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What’s Next? Dealing with a Spouse’s Death

What’s Next? Dealing with a Spouse’s Death
Kevin Cleary

Grieving, especially for a spouse, is not a one-size-fits-all process. This is especially applicable to those who have been the primary caregivers to their spouses. The emotional toll can be incredibly high. While we may think that there is a “playbook” for the proper way to grieve after such a monumental loss, that thinking is actually flawed. We here at HPFY may be able to shine a light on the grieving process that you may find helpful.

The Death Of A Spouse

The Grieving Process

Just like each person is different from others, everybody grieves differently, but grief is a natural process and you may experience emotions ranging from sadness or loneliness to even anger or rage. Regardless of your loss, you can move on and heal if you understand your emotions and seek support or help if needed. The Kubler-Ross model identifies some general steps in the grieving process and they can include:

  • Denial: This is the first stage of the grieving process in which we can’t believe this event has happened. We often cling to a false, mistaken, or preferable reality. It is this denial that helps us minimize the pain of our loss.
  • Anger: The second step in this process often starts with “why me” or “how can this happen to me.” Often we become frustrated at the loss of our loved one and we can focus our anger at those who are closest to us. Unfortunately, anger can leave us isolated at a time when he could truly use the comfort and assurances of others.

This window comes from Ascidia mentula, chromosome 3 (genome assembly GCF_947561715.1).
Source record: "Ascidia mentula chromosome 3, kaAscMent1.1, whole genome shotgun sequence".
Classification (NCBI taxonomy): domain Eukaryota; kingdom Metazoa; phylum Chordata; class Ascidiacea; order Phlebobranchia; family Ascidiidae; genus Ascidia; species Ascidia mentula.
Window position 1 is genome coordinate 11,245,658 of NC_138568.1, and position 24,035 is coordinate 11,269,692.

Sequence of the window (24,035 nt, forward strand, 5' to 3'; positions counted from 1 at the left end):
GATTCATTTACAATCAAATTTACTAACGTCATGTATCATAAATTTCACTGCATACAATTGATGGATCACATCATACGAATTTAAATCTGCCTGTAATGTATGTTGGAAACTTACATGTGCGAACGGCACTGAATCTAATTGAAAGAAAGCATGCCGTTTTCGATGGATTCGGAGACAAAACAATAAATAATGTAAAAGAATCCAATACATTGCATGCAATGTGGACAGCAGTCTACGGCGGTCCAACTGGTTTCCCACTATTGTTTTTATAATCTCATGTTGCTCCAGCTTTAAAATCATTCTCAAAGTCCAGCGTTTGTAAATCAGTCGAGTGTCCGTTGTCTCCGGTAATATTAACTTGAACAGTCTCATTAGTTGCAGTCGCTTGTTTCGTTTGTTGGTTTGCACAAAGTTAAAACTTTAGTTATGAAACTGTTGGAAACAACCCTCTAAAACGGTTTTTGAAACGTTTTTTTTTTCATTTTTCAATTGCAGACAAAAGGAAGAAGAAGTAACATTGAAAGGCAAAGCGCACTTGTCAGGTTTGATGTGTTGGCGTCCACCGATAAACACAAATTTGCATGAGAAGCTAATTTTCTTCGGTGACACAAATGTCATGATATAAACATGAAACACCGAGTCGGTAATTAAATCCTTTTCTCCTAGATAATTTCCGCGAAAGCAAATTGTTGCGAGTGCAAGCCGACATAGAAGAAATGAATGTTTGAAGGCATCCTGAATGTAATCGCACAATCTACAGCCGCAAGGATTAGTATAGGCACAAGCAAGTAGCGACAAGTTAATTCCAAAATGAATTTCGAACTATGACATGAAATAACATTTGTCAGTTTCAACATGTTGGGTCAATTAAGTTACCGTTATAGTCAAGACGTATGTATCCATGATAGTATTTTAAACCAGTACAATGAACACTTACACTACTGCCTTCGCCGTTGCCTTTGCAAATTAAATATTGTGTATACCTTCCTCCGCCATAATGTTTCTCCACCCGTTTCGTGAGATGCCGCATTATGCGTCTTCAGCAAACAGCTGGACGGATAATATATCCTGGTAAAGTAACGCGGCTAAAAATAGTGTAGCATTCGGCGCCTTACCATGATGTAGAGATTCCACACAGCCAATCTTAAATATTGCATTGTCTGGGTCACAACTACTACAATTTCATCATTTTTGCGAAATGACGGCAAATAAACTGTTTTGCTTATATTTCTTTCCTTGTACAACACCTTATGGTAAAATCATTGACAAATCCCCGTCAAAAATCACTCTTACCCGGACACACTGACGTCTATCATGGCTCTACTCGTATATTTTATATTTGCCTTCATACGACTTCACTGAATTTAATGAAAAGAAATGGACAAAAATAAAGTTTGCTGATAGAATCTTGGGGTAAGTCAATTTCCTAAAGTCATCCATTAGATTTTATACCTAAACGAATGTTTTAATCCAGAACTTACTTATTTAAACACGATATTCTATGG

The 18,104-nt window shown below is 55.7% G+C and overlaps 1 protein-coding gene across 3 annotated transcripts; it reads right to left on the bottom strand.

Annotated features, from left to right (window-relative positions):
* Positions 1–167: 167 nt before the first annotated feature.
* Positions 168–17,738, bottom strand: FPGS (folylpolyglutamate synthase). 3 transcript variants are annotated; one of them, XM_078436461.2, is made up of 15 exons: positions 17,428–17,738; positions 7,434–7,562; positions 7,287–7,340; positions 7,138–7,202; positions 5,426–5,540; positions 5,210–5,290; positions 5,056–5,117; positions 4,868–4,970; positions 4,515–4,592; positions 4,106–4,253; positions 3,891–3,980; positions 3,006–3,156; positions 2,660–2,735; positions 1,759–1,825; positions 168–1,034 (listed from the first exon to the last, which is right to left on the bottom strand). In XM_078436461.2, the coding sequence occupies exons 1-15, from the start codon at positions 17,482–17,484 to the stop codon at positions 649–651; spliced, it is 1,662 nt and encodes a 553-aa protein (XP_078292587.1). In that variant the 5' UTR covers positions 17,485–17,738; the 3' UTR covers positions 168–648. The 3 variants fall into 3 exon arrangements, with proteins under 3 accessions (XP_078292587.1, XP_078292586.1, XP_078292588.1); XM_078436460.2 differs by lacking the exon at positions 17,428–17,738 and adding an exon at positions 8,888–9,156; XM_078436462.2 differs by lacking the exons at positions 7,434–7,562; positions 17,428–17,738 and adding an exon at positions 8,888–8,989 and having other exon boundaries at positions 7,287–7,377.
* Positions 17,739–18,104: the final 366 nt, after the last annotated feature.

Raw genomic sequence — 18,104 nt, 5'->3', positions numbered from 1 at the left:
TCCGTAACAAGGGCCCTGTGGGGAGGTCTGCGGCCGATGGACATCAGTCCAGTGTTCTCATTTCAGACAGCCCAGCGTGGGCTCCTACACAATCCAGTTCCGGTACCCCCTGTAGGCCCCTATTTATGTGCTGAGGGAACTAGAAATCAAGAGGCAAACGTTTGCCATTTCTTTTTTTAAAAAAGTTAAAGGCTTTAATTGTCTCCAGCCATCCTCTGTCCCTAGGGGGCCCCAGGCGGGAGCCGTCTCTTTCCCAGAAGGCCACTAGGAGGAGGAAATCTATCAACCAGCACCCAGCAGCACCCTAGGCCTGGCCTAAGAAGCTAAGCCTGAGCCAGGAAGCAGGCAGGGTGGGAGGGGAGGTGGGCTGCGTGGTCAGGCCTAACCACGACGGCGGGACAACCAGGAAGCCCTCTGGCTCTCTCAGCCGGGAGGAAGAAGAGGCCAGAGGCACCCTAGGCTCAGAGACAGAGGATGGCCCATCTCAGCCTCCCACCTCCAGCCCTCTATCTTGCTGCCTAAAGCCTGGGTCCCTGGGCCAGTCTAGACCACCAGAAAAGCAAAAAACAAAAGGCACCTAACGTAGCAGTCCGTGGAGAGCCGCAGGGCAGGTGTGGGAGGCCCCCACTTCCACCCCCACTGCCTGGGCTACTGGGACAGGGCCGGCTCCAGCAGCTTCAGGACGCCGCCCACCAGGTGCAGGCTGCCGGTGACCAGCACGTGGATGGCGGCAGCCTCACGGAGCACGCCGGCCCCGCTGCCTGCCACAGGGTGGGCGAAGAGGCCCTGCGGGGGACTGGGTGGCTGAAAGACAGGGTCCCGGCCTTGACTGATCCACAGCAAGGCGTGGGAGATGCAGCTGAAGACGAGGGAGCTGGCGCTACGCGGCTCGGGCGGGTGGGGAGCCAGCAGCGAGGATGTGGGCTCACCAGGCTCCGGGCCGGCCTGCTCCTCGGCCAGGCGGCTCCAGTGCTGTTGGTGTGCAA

• Bargaining: In order to avoid what caused our grief, we sometimes rationalize a bargaining ordeal in order to offset the loss. This third stage often involves the saying “if I could trade their life for mine.” This is often directed at a higher power and can be accompanied by regret of past behaviors. This bargaining allows us to feel a sense of control over a situation that we actually do not have control over.
  • Depression: As we experience the fourth stage of grief, we often despair about our own potential mortality. Individuals experiencing this step may exhibit behaviors such as silence, refuse visitors, and appear in a general funk or (forgive my choice of words) mopeyness. If that’s actually a word. While this is a normal step in the grieving process, if you notice a loved one struggling with depression professional help may be required. The website lists a great national database of associations that may help. If you need help or know someone that does try
  • Acceptance: It is at this final step that we can move on. Often it is during this step that we accept our human mortality and inevitability. It is during this step that sadness or regret may still be felt, but the other emotions (denial, anger, etc.) associated with our loss can diminish or disappear.

While the Kubler-Ross model presents five clear steps for grieving, it is important to realize that each person grieves differently than another. As you can notice, there is no timeframe for each step and somebody in the grief process may experience each step at a different rate. Some may get through it quickly while others may process the loss significantly slower.

Five Stages of Grief

Grief, Guilt, and Regret